Google+ Followers

Thursday, January 31, 2013

Anselm Hollo - as remembered by Tom Raworth





Recently Read

Facebook
Unshare A new social reading experience from The Independent, powered by Facebook. Learn More.
Andrew Burke

Andrew Burke

Logged into Facebook [Logout?]
Activity: On



Independent Dating

and
By clicking 'Search' you
are agreeing to our
Terms of Use.

Day In a Page





Hollo: he was talented, intelligent and wild; there was alcohol, riotous times, crazy drives
1 / 1
×
1 / 1
 
In a famous 1965 photograph he sits on the steps of the Albert Memorial behind Trocchi and Ginsberg. His hair is dark; his eyes slant. His clothes, as always, are black.
 

Anselm Hollo was a major poet, a prolific and fine translator and an inspiring teacher. His death is a loss to the world of letters and intelligence. He was born in Helsinki five years before the Winter War into a cosmopolitan and intellectual family. His professor father translated Cervantes, Dostoevsky and Henry James into Finnish, his mother taught music, his grandfather Paul, a chemist, invented the Walden Inversion. A visit to him in Germany as a small child left Anselm the memory of walking past Hitler's Reich-Chancellery. The home language was German. His sister taught him Swedish, his father Finnish, and by his early teens he was fluent in English and French.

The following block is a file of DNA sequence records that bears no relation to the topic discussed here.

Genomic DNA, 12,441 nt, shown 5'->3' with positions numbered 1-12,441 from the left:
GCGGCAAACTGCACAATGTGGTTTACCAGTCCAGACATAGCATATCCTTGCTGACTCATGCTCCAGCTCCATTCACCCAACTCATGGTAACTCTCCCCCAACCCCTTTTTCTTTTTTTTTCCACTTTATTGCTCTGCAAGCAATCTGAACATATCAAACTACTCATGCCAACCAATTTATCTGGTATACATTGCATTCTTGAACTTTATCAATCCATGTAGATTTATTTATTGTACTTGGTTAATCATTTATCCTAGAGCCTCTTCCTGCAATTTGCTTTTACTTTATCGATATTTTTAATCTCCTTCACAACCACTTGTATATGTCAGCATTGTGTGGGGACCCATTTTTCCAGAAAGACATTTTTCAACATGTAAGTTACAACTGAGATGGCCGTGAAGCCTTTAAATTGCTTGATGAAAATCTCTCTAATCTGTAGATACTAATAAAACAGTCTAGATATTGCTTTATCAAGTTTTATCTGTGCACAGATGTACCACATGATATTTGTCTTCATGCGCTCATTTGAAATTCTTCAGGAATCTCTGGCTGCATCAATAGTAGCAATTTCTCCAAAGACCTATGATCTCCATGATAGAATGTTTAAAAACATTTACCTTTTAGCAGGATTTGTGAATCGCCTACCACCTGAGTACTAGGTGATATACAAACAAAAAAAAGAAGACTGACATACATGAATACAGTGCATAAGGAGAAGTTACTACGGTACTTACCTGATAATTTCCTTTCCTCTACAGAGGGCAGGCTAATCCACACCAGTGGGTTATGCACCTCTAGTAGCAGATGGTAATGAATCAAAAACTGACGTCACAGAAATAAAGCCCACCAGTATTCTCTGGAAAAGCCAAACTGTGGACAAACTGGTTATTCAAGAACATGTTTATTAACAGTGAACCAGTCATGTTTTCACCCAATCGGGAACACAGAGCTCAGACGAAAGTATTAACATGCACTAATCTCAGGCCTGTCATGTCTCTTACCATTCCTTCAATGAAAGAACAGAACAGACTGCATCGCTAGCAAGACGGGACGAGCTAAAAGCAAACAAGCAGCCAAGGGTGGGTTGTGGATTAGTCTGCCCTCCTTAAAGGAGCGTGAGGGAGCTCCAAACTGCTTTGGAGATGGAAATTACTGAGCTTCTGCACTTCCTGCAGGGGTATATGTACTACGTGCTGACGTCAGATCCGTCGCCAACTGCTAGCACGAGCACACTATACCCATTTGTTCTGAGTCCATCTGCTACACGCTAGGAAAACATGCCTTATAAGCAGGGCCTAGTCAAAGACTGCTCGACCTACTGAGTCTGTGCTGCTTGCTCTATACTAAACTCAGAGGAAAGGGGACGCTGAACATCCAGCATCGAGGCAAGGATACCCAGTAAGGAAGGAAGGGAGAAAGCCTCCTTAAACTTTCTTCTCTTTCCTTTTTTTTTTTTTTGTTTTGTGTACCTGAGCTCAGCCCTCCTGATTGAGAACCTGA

In 1951 an American Field Service International Scholarship took him to Camp Rising Sun in upstate New York (where he met David Ball, a lifelong friend now also a poet, translator and teacher) and then to Cedar Rapids, Iowa. High school and polite Midwestern suburbia. His hosts thought Somerset Maugham "unsuitable reading". The books of Fennimore Cooper had given him a particular dream of America. This was not it.

Back in Finland, after interpreting at the 1952 Olympic Games, Hollo developed tuberculosis. From the sanatorium he went to convalesce in Germany with his grandfather. He stayed until 1957, when he met the actress Josephine Wirkus, and they married in Vienna. A handwritten application sent casually to the BBC led to a meeting with Martin Esslin and a job with the Finnish Section. The Hollos moved to London, where they lived for a decade and where their three children were born.

Article by Tom Raworth continues HERE The Independent

No comments: